China has also enhanced its presence in certain areas along the Line of Actual Control in Northern Sikkim and Uttarakhand following which India has also been its presence by sending additional troops, they said.

Meanwhile, sources said the intelligence agencies have submitted a detailed to the government on the overall situation in eastern Ladakh and how Chinese military has increasingly strengthened its positions in Pangong Tso, Galwan Valley, Daulat Beg Oldie and Demchok.

Military standoff in Ladakh: India, China agree to handle 'differences' through talks
Introducing Chitkul, the last village on India's border with China

The trigger for the face-off was China's stiff opposition to India laying a key road in the Finger area around the Pangong Tso Lake besides construction of another road connecting the Darbuk-Shayok-Daulat Beg Oldie road in Galwan Valley.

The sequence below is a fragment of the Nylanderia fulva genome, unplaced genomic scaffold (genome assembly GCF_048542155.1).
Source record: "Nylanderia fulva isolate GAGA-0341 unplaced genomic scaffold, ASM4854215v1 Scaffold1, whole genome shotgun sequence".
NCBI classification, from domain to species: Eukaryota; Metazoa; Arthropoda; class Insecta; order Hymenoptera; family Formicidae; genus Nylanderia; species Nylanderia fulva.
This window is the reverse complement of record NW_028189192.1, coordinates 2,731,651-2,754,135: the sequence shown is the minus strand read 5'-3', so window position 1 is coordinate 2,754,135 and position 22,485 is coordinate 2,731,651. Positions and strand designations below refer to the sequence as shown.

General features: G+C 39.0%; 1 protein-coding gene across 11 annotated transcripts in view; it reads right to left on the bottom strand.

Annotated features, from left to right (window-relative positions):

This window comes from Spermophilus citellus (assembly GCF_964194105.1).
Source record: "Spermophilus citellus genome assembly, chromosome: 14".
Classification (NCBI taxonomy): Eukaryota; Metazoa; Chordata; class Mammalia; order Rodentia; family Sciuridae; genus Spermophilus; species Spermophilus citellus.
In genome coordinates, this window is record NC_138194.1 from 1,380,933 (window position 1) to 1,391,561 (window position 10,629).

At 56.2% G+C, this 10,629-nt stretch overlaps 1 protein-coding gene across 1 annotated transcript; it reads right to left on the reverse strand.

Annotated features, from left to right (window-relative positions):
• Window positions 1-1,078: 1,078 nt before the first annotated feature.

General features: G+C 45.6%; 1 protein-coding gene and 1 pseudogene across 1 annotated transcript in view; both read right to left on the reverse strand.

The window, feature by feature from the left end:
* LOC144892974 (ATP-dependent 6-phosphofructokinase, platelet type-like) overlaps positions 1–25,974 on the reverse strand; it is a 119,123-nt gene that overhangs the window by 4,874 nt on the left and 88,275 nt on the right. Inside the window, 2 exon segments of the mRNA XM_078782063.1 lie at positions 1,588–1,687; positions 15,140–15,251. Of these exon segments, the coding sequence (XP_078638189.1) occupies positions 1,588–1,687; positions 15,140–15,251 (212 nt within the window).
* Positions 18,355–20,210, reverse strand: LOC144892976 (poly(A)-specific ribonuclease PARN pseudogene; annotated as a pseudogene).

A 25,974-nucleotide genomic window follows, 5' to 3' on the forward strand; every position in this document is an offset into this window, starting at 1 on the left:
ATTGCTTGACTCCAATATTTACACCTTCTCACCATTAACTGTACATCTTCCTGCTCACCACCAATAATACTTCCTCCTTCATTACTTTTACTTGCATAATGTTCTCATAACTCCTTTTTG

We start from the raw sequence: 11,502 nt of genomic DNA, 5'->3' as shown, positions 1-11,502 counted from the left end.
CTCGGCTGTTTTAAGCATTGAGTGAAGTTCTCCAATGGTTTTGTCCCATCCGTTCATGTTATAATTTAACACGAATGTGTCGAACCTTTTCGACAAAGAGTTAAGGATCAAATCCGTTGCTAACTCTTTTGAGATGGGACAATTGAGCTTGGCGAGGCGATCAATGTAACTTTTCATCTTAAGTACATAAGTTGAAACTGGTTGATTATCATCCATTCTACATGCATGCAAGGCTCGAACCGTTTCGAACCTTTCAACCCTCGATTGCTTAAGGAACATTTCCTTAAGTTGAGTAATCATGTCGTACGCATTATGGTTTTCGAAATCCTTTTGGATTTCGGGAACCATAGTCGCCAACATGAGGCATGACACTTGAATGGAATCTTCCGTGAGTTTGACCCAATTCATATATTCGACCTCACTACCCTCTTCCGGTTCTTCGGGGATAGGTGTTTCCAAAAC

The road in the Finger area in Pangong Tso is considered crucial for India to carry out patrol. India has already decided not to stall any border infrastructure projects in eastern Ladakh in view of Chinese protests.

Government sources said military reinforcements including troops, vehicles and artillery guns were sent to eastern Ladakh by the Indian Army to shore up its presence in the areas where Chinese soldiers were resorting to aggressive posturing.

The India-China border dispute covers the 3,488-km-long LAC. China claims Arunachal Pradesh as part of southern Tibet while India contests it.

Both sides have been asserting that pending the final resolution of the boundary issue, it is necessary to maintain peace and tranquillity in the border areas.